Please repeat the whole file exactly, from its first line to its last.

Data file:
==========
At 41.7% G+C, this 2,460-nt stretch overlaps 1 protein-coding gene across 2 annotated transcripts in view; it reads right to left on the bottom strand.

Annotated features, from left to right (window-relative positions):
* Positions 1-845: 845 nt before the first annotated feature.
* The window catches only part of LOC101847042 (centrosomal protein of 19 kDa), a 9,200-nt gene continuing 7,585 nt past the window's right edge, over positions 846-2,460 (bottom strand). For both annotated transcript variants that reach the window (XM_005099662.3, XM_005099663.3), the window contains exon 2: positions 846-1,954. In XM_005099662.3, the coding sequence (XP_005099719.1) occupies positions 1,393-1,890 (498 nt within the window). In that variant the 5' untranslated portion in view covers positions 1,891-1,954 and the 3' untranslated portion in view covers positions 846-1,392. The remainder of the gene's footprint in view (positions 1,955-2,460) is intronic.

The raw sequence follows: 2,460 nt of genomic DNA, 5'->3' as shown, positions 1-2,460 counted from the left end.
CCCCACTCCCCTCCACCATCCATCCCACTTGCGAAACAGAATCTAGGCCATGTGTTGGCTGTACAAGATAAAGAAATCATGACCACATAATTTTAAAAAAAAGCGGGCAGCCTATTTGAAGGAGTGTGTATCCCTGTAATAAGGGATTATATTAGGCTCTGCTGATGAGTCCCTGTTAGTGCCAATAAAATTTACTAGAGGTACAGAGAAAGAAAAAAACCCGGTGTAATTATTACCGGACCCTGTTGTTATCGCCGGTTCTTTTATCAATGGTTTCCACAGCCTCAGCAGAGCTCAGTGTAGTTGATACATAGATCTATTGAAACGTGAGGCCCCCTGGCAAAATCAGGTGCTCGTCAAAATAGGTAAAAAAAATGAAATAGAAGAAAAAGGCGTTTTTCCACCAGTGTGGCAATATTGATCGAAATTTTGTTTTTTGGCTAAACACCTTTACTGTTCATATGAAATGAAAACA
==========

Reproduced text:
At 41.7% G+C, this 2,460-nt stretch overlaps 1 protein-coding gene across 2 annotated transcripts in view; it reads right to left on the bottom strand.

Annotated features, from left to right (window-relative positions):
* Positions 1-845: 845 nt before the first annotated feature.
* The window catches only part of LOC101847042 (centrosomal protein of 19 kDa), a 9,200-nt gene continuing 7,585 nt past the window's right edge, over positions 846-2,460 (bottom strand). For both annotated transcript variants that reach the window (XM_005099662.3, XM_005099663.3), the window contains exon 2: positions 846-1,954. In XM_005099662.3, the coding sequence (XP_005099719.1) occupies positions 1,393-1,890 (498 nt within the window). In that variant the 5' untranslated portion in view covers positions 1,891-1,954 and the 3' untranslated portion in view covers positions 846-1,392. The remainder of the gene's footprint in view (positions 1,955-2,460) is intronic.

The raw sequence follows: 2,460 nt of genomic DNA, 5'->3' as shown, positions 1-2,460 counted from the left end.
CCCCACTCCCCTCCACCATCCATCCCACTTGCGAAACAGAATCTAGGCCATGTGTTGGCTGTACAAGATAAAGAAATCATGACCACATAATTTTAAAAAAAAGCGGGCAGCCTATTTGAAGGAGTGTGTATCCCTGTAATAAGGGATTATATTAGGCTCTGCTGATGAGTCCCTGTTAGTGCCAATAAAATTTACTAGAGGTACAGAGAAAGAAAAAAACCCGGTGTAATTATTACCGGACCCTGTTGTTATCGCCGGTTCTTTTATCAATGGTTTCCACAGCCTCAGCAGAGCTCAGTGTAGTTGATACATAGATCTATTGAAACGTGAGGCCCCCTGGCAAAATCAGGTGCTCGTCAAAATAGGTAAAAAAAATGAAATAGAAGAAAAAGGCGTTTTTCCACCAGTGTGGCAATATTGATCGAAATTTTGTTTTTTGGCTAAACACCTTTACTGTTCATATGAAATGAAAACA